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Координационная рабочая группа по статистике рыбного хозяйства

An ecosystem approach to fisheries strives to balance diverse social objectives, by taking into account the knowledge and uncertainties about biotic, abiotic, and human components of ecosystems and their interaction and applying an integrated approach to fisheries within ecological meaningful boundaries (From FAO 2003, FAO Technical Guidelines on the Ecosystem Approach to fisheries).

The knowledge, information and data base required to meet these requirements are extensive.

Human impact is documented through standard fisheries statistics as described in other sections of this manual (catch, effort by gear types) and data are collected through landing or logbook statistics. Data that are also required include by-catch which can be collected through interviewing skippers at the landing site, logbook information or by scientific observers or by inspector on vessels. CCLAMR, NEAFC and NAFO have logbook programmes that document impact on vulnerable marine ecosystems (VME) as part of their regular statistical programmes.

Classically, fisheries statistics document those components of the catches that are landed whether fishing is for commercial or recreational purposes. By-catch may include seabirds, marine mammals and non-commercial fish and invertebrates and such by-catch is often discarded is often not recorded and not included in the fisheries statistics reports. An ecosystem approach to fisheries management requires knowledge on such impacts and based on observer schemes, estimates of such catches are available for some fisheries. Basic statistics that document these impacts are equivalent to catch statistics, i.e. amount brought on deck by species or species group and if possible by size category.

Discarding includes the non-commercial by-catches but also commercial fish and shellfish can be discarded (high grading). Logbooks may be used for the documentation of catches. Some countries are experimenting with the use of CCTV systems for full documentation of the catches and such data could be used for a systematic collection of statistics on by-catch.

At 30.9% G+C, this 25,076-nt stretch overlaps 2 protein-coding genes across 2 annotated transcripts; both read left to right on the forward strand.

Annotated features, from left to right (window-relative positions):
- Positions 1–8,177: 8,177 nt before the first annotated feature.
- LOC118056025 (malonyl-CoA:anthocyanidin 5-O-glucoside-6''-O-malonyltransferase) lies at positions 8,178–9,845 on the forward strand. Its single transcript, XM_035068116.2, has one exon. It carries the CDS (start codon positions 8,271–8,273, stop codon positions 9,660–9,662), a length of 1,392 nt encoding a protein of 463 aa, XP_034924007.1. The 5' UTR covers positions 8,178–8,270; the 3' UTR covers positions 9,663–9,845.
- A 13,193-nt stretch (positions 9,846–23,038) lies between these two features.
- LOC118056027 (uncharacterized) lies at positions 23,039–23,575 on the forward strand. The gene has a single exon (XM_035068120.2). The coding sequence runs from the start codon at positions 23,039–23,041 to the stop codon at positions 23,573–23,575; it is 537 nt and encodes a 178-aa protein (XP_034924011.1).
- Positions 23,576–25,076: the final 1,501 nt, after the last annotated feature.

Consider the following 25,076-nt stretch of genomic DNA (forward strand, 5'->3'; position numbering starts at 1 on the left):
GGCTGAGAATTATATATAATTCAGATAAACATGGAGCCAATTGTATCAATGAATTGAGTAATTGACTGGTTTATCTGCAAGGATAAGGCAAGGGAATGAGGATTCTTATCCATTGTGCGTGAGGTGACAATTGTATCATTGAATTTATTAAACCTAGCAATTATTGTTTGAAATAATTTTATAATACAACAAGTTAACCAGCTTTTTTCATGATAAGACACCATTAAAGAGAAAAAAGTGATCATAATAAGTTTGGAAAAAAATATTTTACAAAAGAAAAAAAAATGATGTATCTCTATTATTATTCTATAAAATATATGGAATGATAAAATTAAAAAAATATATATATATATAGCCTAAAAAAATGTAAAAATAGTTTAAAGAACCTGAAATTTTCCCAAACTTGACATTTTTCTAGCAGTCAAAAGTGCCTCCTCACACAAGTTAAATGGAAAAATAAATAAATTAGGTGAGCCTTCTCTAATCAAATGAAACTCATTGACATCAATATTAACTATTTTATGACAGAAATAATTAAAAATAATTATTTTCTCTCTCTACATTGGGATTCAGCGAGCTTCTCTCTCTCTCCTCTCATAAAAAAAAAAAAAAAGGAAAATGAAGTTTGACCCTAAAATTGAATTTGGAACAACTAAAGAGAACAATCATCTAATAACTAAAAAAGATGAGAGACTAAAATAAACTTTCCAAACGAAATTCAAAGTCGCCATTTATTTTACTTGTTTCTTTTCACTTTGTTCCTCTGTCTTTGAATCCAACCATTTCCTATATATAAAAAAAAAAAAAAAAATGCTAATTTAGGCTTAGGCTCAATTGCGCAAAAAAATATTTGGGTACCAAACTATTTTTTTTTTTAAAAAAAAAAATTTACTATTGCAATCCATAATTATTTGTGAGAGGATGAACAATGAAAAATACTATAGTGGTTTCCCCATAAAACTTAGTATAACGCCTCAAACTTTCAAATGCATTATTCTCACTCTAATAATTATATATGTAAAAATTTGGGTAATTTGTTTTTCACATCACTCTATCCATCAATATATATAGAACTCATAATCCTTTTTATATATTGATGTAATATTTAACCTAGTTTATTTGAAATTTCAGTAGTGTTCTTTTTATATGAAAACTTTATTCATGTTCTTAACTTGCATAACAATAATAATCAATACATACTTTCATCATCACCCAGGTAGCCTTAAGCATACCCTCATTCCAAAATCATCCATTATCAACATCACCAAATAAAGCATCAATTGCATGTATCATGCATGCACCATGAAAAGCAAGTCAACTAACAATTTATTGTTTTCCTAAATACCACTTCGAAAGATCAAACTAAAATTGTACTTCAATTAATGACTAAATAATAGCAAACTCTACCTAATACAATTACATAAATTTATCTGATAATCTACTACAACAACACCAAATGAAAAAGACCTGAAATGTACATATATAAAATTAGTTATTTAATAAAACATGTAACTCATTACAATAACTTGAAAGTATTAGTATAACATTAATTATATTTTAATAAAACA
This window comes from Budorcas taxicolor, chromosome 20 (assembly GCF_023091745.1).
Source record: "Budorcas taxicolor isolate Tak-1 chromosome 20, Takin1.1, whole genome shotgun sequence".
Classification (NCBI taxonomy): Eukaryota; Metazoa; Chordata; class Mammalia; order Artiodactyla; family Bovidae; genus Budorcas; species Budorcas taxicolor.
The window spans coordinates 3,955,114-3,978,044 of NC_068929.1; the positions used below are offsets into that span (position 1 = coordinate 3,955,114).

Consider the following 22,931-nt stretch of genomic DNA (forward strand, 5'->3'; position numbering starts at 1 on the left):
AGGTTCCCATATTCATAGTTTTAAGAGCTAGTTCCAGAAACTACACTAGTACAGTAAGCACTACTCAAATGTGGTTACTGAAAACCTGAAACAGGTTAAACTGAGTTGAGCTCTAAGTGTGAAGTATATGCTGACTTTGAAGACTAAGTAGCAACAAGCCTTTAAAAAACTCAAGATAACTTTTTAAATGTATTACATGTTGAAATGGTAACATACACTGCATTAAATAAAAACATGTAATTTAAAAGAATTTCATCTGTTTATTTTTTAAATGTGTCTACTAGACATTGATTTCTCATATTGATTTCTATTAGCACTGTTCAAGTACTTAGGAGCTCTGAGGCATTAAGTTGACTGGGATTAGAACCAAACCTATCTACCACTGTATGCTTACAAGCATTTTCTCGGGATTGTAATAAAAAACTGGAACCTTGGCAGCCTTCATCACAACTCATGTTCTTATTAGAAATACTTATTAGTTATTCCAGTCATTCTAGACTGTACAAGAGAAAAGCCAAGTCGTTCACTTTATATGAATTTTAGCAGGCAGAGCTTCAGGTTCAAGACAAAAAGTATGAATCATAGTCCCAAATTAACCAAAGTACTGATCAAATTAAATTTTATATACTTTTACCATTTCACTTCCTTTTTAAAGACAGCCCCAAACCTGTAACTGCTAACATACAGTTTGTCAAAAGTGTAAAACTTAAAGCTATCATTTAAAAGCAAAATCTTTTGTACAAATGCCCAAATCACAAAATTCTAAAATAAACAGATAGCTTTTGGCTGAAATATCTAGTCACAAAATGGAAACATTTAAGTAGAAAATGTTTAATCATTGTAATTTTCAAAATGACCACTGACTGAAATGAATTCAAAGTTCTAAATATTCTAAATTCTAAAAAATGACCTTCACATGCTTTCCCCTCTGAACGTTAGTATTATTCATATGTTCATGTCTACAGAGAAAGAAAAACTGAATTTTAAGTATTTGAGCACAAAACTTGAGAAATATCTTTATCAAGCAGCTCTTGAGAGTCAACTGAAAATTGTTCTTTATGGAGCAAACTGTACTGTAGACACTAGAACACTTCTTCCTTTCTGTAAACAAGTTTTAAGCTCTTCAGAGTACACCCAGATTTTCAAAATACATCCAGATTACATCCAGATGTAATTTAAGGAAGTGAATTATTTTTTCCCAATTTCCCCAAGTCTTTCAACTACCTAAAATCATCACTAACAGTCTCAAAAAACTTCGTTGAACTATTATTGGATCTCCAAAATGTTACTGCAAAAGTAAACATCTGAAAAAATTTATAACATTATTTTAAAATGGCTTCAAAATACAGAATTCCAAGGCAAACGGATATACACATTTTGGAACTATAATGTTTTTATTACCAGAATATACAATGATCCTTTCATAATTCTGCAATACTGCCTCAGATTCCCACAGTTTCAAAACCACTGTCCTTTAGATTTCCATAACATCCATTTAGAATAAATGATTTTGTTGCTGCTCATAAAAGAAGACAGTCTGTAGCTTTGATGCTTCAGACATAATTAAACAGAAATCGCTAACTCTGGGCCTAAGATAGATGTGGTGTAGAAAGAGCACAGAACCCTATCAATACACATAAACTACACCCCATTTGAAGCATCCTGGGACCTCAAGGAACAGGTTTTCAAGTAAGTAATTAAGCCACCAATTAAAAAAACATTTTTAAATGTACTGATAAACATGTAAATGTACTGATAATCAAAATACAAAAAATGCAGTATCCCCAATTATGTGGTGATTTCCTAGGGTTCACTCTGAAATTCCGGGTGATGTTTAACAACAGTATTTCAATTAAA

Abiotic components

Geological surveys provide information on sediment types and these data are useful in the identification of vulnerable habitats. Such data are not part of the fisheries statistics system although data are used in fisheries management.

Social objectives

Statistics on social and economic aspects of fisheries are required as part of an ecosystem approach. These data are discussed in section on social and economic fisheries statistics.

Sustainable development indicators

Documentation that fisheries impact is within sustainable limits is based on fisheries statistics supplemented with and analysis of these data normally summarised in the form of indicators. Such indicators are often related to reference points that have been agreed as suitable boundaries for the impact, e.g. upper limits on fishing mortality and by-catch limits.

Special attention is given to 'Vulnerable Marine Ecosystems' (VME) and regional fisheries organisations publish maps and establish special rules for fishing in areas where VME may be encountered. Fisheries statistics include the frequency of encounters with VME and is obtained from log-books and VMS information. VME areas must be identified either through catch data or through a database that inform on VME areas.